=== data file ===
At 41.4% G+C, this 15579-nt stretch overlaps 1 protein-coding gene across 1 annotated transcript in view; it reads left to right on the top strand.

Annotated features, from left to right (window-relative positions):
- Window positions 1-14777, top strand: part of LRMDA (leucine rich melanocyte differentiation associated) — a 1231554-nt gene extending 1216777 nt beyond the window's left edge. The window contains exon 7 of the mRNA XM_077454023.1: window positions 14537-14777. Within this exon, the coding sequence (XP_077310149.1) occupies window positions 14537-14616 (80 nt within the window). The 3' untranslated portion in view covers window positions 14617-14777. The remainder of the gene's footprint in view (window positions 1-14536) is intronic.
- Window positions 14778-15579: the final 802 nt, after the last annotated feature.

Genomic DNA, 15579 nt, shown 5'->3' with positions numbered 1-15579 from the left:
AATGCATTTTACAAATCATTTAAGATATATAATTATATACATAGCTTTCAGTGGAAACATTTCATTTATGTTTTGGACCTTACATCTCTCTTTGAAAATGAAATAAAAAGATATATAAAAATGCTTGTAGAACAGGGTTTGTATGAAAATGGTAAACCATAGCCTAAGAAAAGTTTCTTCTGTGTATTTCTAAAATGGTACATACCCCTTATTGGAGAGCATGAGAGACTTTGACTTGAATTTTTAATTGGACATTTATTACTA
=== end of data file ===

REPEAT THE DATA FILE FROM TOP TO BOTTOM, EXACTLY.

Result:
At 41.4% G+C, this 15579-nt stretch overlaps 1 protein-coding gene across 1 annotated transcript in view; it reads left to right on the top strand.

Annotated features, from left to right (window-relative positions):
- Window positions 1-14777, top strand: part of LRMDA (leucine rich melanocyte differentiation associated) — a 1231554-nt gene extending 1216777 nt beyond the window's left edge. The window contains exon 7 of the mRNA XM_077454023.1: window positions 14537-14777. Within this exon, the coding sequence (XP_077310149.1) occupies window positions 14537-14616 (80 nt within the window). The 3' untranslated portion in view covers window positions 14617-14777. The remainder of the gene's footprint in view (window positions 1-14536) is intronic.
- Window positions 14778-15579: the final 802 nt, after the last annotated feature.

Genomic DNA, 15579 nt, shown 5'->3' with positions numbered 1-15579 from the left:
AATGCATTTTACAAATCATTTAAGATATATAATTATATACATAGCTTTCAGTGGAAACATTTCATTTATGTTTTGGACCTTACATCTCTCTTTGAAAATGAAATAAAAAGATATATAAAAATGCTTGTAGAACAGGGTTTGTATGAAAATGGTAAACCATAGCCTAAGAAAAGTTTCTTCTGTGTATTTCTAAAATGGTACATACCCCTTATTGGAGAGCATGAGAGACTTTGACTTGAATTTTTAATTGGACATTTATTACTA